Dessert had the best surprise in store: a tasty strawberry, coated with candied sugar, tasted both delicate and lucious. It came together with a well-made crème brûlée.

So, was it a success? Yes and No. InterContinental deserves praise for organising these kinds of events. They bring liveliness to the culinary scene, and that's desperately needed in Muscat. But at the same time, it could be so much better. With just a little bit more care for detail, the overall level of the experience could be much higher. Keep up the good work, but keep improving!

Monday, 15 June 2009

Provencal food in Muscat InterContinental

From the 17th to the 24th of June the Muscat InterContinental Hotel hosts a Provencal and Côte d'Azur theme week. Next to a painting exhibition, there will be a Provence Culinary Week in the Musandam Café, supervised by the French Michelin-starred chef Daniel Hebet. Hopefully his dishes will make us forget about the hardly uplifiting surroundings of the Musandam Café. We will, of course, pay a visit and report back.

Sunday, 14 June 2009

The wines of Musar - a special treat

We promised you here to give a bit of extra attention to the wines of Château Musar. So here we go.

Château Musar is the best known wine estate from Lebanon, and belongs to the top worldwide. The story of Musar is closely related to both ancient as recent history. Although the estate was founded in the 1930's, Lebanese winemaking goes back much further; there are even references to be found in the old testament of the Bible. The country's wine region is the Bekaa Valley, an area that had much to suffer during the days of the civil war, and where the current situation is quite unstable as well. However difficult the situation, the Hochar family, who owns Château Musar, never stopped producing wine. A miracle in itself. Click here for a very interesting article about the history of Musar and its wines.

The estate's top wine is simply called Château Musar. A red, white and rosé is made. We tested the red and white. These wines are very different from others in the sense that they are typically not fruit-driven, but very structured and built for the long haul. Both are usually only released 7 or 8 years after the harvest, and are capable of ageing much longer.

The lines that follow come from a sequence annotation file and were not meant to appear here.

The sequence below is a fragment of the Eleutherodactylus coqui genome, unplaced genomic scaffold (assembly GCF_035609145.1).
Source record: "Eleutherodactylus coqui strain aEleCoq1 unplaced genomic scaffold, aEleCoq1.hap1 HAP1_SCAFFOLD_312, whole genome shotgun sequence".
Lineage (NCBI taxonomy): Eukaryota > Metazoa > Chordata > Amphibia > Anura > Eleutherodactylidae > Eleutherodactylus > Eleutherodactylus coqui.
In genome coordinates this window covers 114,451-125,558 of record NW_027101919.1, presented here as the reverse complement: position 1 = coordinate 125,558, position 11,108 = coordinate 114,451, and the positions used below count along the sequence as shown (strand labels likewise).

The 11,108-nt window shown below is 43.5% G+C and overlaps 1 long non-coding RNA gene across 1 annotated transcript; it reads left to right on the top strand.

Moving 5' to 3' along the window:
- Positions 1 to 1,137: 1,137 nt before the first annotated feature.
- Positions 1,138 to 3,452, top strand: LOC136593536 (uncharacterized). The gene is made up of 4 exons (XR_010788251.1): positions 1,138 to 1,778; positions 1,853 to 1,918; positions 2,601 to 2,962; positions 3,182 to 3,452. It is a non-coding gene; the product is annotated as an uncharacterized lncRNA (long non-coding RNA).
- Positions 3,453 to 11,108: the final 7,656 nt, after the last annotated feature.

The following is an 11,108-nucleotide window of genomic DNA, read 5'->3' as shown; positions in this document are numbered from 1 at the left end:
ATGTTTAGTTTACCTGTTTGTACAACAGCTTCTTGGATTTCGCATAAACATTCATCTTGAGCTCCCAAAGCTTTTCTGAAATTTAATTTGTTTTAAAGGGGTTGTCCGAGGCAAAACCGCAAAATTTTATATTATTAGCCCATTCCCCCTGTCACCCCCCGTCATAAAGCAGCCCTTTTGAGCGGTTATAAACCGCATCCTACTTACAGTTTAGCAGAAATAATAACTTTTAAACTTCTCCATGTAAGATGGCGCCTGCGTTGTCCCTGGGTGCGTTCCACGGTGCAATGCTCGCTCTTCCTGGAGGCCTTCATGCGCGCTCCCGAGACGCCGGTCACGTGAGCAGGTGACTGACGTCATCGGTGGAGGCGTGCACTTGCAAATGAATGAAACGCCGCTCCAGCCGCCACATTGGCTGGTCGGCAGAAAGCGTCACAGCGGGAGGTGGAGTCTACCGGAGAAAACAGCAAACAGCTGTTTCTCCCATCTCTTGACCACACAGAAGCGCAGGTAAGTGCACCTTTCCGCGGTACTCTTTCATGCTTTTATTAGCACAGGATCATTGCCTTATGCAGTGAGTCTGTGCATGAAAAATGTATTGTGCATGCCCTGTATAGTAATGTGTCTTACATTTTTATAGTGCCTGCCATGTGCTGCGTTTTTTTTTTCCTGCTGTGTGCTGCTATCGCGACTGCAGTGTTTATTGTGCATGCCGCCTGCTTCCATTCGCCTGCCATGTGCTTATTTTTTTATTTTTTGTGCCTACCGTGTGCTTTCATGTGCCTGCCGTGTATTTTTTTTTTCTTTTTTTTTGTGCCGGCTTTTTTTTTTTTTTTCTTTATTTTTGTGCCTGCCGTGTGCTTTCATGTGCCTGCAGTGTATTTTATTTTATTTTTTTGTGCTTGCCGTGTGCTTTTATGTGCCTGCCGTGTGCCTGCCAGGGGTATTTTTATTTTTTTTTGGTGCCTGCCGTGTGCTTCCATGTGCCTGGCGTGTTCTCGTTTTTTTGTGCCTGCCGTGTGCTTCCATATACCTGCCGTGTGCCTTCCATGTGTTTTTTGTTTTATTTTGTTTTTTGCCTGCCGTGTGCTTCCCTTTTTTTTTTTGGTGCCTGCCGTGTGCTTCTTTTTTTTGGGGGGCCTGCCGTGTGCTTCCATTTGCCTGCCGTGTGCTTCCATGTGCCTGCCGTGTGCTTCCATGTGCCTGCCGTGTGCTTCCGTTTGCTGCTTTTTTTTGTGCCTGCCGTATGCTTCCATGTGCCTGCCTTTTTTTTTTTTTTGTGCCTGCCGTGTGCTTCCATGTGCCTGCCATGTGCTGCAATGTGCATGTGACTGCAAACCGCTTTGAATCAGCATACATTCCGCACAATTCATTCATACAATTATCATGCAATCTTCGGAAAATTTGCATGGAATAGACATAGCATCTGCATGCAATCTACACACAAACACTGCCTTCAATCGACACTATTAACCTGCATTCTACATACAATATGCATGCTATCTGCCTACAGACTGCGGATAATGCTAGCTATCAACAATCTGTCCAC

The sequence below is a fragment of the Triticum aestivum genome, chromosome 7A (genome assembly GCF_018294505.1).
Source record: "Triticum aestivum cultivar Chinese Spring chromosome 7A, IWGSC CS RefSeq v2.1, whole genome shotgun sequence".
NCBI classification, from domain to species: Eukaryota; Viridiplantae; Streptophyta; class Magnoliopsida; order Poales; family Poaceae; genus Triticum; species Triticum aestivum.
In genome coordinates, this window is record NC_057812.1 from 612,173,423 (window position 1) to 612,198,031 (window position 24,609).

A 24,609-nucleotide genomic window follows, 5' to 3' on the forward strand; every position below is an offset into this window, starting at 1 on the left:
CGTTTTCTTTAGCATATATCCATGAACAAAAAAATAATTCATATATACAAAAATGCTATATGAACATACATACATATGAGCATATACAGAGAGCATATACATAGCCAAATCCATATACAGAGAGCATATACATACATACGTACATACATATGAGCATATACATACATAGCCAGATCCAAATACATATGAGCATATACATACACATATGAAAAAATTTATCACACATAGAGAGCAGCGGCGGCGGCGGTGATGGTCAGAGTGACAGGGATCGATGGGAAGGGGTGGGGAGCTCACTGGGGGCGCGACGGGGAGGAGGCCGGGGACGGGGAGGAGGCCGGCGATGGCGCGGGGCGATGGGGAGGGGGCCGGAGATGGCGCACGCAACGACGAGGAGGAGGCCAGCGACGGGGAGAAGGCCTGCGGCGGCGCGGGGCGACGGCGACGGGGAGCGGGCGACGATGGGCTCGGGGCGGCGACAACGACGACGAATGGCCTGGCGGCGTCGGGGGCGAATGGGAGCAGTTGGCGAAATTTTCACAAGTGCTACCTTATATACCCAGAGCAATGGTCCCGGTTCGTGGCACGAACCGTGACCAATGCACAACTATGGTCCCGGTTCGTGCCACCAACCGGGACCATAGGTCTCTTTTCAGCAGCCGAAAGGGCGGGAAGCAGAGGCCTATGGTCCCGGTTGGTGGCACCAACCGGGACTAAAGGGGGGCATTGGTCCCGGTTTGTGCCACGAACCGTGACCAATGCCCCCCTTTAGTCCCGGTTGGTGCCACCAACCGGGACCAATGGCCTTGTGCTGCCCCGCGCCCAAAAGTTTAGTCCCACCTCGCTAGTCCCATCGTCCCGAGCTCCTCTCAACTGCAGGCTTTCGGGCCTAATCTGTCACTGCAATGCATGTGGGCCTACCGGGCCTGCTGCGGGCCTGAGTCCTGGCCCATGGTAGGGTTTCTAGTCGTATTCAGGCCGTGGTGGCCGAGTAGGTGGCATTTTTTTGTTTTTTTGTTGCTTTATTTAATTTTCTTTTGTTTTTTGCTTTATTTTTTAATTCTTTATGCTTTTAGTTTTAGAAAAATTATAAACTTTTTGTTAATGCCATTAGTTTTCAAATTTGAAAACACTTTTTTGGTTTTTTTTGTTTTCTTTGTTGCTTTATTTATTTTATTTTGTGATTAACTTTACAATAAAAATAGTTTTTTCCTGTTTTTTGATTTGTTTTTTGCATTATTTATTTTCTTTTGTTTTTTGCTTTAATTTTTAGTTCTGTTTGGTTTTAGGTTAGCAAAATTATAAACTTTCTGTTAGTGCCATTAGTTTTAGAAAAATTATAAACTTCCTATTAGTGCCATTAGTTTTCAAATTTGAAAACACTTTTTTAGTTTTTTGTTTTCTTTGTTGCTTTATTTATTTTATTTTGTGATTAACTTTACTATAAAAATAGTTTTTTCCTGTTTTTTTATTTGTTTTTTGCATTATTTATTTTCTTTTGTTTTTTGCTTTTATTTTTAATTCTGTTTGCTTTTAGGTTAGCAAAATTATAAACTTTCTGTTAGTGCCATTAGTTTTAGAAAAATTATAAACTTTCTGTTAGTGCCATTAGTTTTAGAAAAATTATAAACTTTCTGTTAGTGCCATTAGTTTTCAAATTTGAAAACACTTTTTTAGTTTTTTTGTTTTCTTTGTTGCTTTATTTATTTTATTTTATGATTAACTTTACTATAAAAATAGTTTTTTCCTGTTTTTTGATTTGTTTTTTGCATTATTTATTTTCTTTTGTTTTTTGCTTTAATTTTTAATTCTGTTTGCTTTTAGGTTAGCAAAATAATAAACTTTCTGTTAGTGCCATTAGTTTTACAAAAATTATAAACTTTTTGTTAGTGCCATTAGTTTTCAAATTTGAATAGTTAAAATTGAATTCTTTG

The Château Musar Blanc 1999 we drank recently (OUA - 12.300 OMR) was very a-typical, golden in colour, with tones of dried citrus, butter, nuts, cookie dough and spices (star aniseed, cloves, bay leave). It will never be a crowd-pleaser, but if you are interested in thinking out of the box, you will certainly find it interesting. Do drink with food though.

The current vintage of Château Musar Rouge is also 1999 (OUA - 18.500 OMR). It is a medium-bodied red, with an earthy, spicy profile, filled with dark fruit and oriental spices. Although, supple, it is by no means easy, and will be able to age graciously. Some time ago we also tasted the 1995 Rouge (not available in stores here) and it was a completely different beast: a very thick, almost agressive nose, with lots of acidic red fruit and prunes. To taste it was a bit nervous, with lots of acidity, redcurrant, and tobacco notes. A difficult wine. Of the two, the 1999 will be easier to win the hearts of people.

Musar also produces a more affordable wine, designated as Cuvée. We tried the Cuvée Rouge 2004. None of Musar's reds are deeply coloured, and neither is this. Although this wine is made from Cabarnet Sauvignon, Carignan and Cinsault (all grapes that are able of producing very concentrated wines), it is more akin to a Pinot Noir in both colour and scent. It has a beautiful nose of red- and blackcurrant and forest floor. It is light-bodied, buth full of flavour. There is plenty of ripe fruit, nice acidity and a peppery tannic finish. At 5.200 OMR (OUA) this is great value.

Knowing that much of the Lebanese culture is about food, it will come as no surprise that all of these wines perform best at the dinner table. But the Cuvée Rouge will also do fine on its own. You might want to try it slightly chilled, to ensure optimal freshness.

The wines of Château Musar are relatively widely available here, both in stores and restaurants. A good excuse to give them a try sometime soon. They deserve your attention.

Saturday, 6 June 2009

Balsamic with a twist

Dates are undoubtly Oman's greatest gastronomic gift. The minute we arrived in Oman, several people made it very clear to us that dates are important to the Omani and that Omani dates are the best. And don't try to start an argument about that. We know now that they were right. Omani dates are lovely, and at this time of year we'll start to see the fresh dates again. They are a treat.

Dates can be found almost anywhere, and there even is a true Date Gourmet Shop in the Oasis at the Sea mall in Shatti, called Bateel. Granted, it is not Omani of origin, but they sell nice stuff nevertheless. They sell dates, of course, but also a range of date-inspired products. One of those is a Date Balsamic Vinegar. There are two versions, a 6-year old and a 10-year old. Both are fine vinegars. Syrupy and sweet, with singing acidity. The 10-year old version is a bit thicker and more complex, but the difference isn't enormous. These are not vinegars that you will use any day of the week. For one, they are simply to thick to use on your average salad. But try a drop with some Parmesan (the real one!) It's a great combination. You can also use it to complete a fine dish. The 6-year old costs 5.000 OMR per bottle (100ml). Not exactly cheap, but good balsamic always comes at a price.